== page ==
I attempt to revive my former favorite jeans into a workable project

Early last December when I was in the throes of preparing for the upcoming holiday, I posed the question: Can these jeans be saved?

My former favorite jeans

In my search for an answer to that question, I cut the former favorite jeans into strips:

My former favorite jeans cut into strips

which I then washed and dried, leaving me with a continuous (sort of) fabric strip with which to crochet:

My former favorite jeans after being cut into strips and then washed and dried

After detangling the blob of denim strips pictured above, I found that not all of the seaming had held together well.

Undeterred, I got out an 8.0 mm hook and attempted to crochet with the resulting fiber.

To put it charitably, the result was less than spectacular. I carefully frogged the stitches I had crocheted with my surprisingly fragile denim yarn, wound it into a ball, and set it somewhere in my crochet empire, and promptly forgot where exactly that somewhere was.

Then a couple of days ago as a result of my continued effort to bring order to the chaos that is my crochet empire/guestroom, I found the fabric strips that I had made from my former favorite pair of jeans, and I had been preparing for the day that these denim strips surfaced.

While my effort to crochet with the fabric strips had not gone well, these jeans were my favorites for a very long time, and I was not going to give up on them easily. I had decided that rather than crocheting with the strips of denim, I would crochet an open fabric and weave the strips of denim through the open fabric.

To that end, I made two swatches.

The first made use of a common stitch pattern that is described in The Adventurous Crocheter as “the sweater stitch.”

Using an H hook and Red Heart Super Saver shocking pink, I began with an even-numbered base chain and worked a single crochet stitch into the second chain from the hook. From there, I chained one, skipped the next chain and worked a single crochet stitch into the next chain. I continued in this fashion until I got to the end of the first row, making a single crochet stitch into the last chain.

From there, I chained one, turned the fabric and worked a single crochet into the first stitch, chained one, then worked a single crochet into the next single crochet stitch from the previous row.

I did this until I had a sufficiently large swatch and even number of rows. Here is the completed swatch:

I make small swatch of the sweater stitch

Using the same hook and yarn, I then made the filet crochet swatch pictured here:

I make a swatch of a filet crochet grid with a single crochet edging

Then I wove strips of the fabric through the open weave of the sweater stitch:

The sweater stitch swatch with strips of my former favorite jeans woven through the stitches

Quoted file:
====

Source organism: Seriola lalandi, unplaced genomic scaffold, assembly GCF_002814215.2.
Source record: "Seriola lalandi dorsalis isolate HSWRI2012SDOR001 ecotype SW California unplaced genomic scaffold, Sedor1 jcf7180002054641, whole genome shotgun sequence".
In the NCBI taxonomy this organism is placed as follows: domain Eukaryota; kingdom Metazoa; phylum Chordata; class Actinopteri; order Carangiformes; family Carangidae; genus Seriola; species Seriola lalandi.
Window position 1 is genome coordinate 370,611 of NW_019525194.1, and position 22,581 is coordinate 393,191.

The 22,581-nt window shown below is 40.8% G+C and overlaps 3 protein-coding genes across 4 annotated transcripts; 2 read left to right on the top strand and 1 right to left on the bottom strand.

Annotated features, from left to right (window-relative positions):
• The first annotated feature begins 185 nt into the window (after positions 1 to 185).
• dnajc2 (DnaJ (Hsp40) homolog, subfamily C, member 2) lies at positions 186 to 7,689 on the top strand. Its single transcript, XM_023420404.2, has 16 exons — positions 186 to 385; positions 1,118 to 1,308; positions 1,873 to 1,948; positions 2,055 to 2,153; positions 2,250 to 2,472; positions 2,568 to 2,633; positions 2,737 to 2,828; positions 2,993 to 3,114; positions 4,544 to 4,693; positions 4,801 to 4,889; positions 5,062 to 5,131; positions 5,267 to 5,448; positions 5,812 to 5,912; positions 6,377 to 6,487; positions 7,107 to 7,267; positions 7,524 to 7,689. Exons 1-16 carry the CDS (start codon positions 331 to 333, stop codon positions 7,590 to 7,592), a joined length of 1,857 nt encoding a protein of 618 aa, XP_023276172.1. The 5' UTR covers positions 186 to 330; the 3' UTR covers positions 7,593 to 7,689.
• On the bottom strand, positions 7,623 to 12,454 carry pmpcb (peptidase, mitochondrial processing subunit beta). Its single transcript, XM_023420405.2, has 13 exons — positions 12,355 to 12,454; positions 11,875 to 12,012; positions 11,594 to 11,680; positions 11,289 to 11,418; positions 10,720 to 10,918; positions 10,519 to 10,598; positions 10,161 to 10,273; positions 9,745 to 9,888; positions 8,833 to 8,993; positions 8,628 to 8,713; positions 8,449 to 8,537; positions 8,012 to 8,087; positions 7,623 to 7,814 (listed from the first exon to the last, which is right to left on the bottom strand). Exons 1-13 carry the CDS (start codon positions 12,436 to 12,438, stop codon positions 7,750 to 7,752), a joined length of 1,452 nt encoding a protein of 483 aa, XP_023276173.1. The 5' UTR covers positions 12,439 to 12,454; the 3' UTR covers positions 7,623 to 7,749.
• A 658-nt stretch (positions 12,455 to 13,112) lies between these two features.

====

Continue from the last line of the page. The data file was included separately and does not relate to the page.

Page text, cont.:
and the filet crochet:

The filet crochet swatch with strips of my former favorite jeans woven through the stitches

I particularly like the look and feel of the sweater stitch grid with the fabric strips running through it, and as soon as I settle on the perfect color yarn, my favorite jeans will indeed be transformed into a scarf I really like.

For me part of the magic of crochet is the journey, and this project has been (so far) a very interesting journey.

I can hardly wait to see how it ends.

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5 thoughts on “I attempt to revive my former favorite jeans into a workable project

  1. Such a clever idea. I also prefer the sweater stitch.

    I am planning on turning a fleece blanket into ‘yarn’ so that I can crochet a dog bed with it. Still haven’t got the courage, but one day.

  2. I think I like the sweater stitch better out of the two examples. A rich purple or deep green might look really good with the jean strips.

  3. I have to agree with the others and favor the sweater stitch. I have been following your jean saga and it led me to experiment with my own. Fortunately I have 2 growing boys and TONS of old jeans. I have tried cutting horizontally and vertically, thick and thin, and then washing (because I LOVE that frayed look) and still haven’t found the perfect technique.

    This gives me new hope for my “ball o’strips” that I planned to sew end-to-end to try crocheting with. Maybe now I don’t have to. I HATE to sew. I’m still going to try to find that perfect technique for crochet-ready denim strips, though.

    Kudos for not giving up!!

    Lynn (puhlease from Rav)

  4. Must have left the planet that I am first seeing this now so late in August however I must say this is very interesting!!! I have crocheted many times using torn fabric: old bed linens and flannel pants etc… while these are softer than denim (even old favorites) I found they held up well and I made several large bags….. akin to your yarn storage bags….. Love this combined affect! So clever!

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